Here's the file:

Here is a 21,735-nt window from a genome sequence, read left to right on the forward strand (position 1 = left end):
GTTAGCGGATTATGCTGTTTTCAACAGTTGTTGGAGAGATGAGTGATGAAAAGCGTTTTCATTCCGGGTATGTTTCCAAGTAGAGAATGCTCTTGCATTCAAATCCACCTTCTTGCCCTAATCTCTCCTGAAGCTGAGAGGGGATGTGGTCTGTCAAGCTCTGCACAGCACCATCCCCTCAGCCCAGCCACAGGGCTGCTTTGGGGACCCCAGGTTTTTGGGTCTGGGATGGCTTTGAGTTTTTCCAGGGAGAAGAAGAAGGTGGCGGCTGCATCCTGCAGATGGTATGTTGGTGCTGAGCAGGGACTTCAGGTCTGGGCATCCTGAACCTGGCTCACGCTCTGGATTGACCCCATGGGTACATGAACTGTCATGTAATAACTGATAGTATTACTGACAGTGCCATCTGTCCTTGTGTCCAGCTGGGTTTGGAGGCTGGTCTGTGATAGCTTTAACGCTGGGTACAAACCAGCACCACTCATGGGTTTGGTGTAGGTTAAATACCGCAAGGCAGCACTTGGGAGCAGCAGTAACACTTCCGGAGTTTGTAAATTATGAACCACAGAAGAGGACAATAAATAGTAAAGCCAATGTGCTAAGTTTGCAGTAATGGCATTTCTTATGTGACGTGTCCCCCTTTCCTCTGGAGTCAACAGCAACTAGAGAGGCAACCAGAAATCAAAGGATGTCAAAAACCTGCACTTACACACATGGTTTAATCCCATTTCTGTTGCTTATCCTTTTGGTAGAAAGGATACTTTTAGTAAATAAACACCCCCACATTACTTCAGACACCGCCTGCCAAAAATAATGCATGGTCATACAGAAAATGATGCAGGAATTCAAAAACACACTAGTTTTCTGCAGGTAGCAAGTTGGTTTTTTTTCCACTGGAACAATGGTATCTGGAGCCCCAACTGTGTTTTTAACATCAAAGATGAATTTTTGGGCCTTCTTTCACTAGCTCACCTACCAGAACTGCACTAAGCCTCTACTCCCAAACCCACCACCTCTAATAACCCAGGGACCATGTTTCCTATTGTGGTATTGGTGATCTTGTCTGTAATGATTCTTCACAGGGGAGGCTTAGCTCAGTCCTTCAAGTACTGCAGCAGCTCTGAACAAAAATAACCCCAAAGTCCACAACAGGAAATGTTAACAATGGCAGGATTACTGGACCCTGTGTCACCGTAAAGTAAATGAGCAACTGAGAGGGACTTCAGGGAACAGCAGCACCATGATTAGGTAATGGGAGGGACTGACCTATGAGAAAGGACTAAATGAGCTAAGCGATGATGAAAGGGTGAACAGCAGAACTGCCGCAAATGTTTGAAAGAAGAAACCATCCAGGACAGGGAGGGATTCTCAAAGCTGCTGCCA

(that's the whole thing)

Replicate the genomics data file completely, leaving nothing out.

Here is a 21,735-nt window from a genome sequence, read left to right on the forward strand (position 1 = left end):
GTTAGCGGATTATGCTGTTTTCAACAGTTGTTGGAGAGATGAGTGATGAAAAGCGTTTTCATTCCGGGTATGTTTCCAAGTAGAGAATGCTCTTGCATTCAAATCCACCTTCTTGCCCTAATCTCTCCTGAAGCTGAGAGGGGATGTGGTCTGTCAAGCTCTGCACAGCACCATCCCCTCAGCCCAGCCACAGGGCTGCTTTGGGGACCCCAGGTTTTTGGGTCTGGGATGGCTTTGAGTTTTTCCAGGGAGAAGAAGAAGGTGGCGGCTGCATCCTGCAGATGGTATGTTGGTGCTGAGCAGGGACTTCAGGTCTGGGCATCCTGAACCTGGCTCACGCTCTGGATTGACCCCATGGGTACATGAACTGTCATGTAATAACTGATAGTATTACTGACAGTGCCATCTGTCCTTGTGTCCAGCTGGGTTTGGAGGCTGGTCTGTGATAGCTTTAACGCTGGGTACAAACCAGCACCACTCATGGGTTTGGTGTAGGTTAAATACCGCAAGGCAGCACTTGGGAGCAGCAGTAACACTTCCGGAGTTTGTAAATTATGAACCACAGAAGAGGACAATAAATAGTAAAGCCAATGTGCTAAGTTTGCAGTAATGGCATTTCTTATGTGACGTGTCCCCCTTTCCTCTGGAGTCAACAGCAACTAGAGAGGCAACCAGAAATCAAAGGATGTCAAAAACCTGCACTTACACACATGGTTTAATCCCATTTCTGTTGCTTATCCTTTTGGTAGAAAGGATACTTTTAGTAAATAAACACCCCCACATTACTTCAGACACCGCCTGCCAAAAATAATGCATGGTCATACAGAAAATGATGCAGGAATTCAAAAACACACTAGTTTTCTGCAGGTAGCAAGTTGGTTTTTTTTCCACTGGAACAATGGTATCTGGAGCCCCAACTGTGTTTTTAACATCAAAGATGAATTTTTGGGCCTTCTTTCACTAGCTCACCTACCAGAACTGCACTAAGCCTCTACTCCCAAACCCACCACCTCTAATAACCCAGGGACCATGTTTCCTATTGTGGTATTGGTGATCTTGTCTGTAATGATTCTTCACAGGGGAGGCTTAGCTCAGTCCTTCAAGTACTGCAGCAGCTCTGAACAAAAATAACCCCAAAGTCCACAACAGGAAATGTTAACAATGGCAGGATTACTGGACCCTGTGTCACCGTAAAGTAAATGAGCAACTGAGAGGGACTTCAGGGAACAGCAGCACCATGATTAGGTAATGGGAGGGACTGACCTATGAGAAAGGACTAAATGAGCTAAGCGATGATGAAAGGGTGAACAGCAGAACTGCCGCAAATGTTTGAAAGAAGAAACCATCCAGGACAGGGAGGGATTCTCAAAGCTGCTGCCA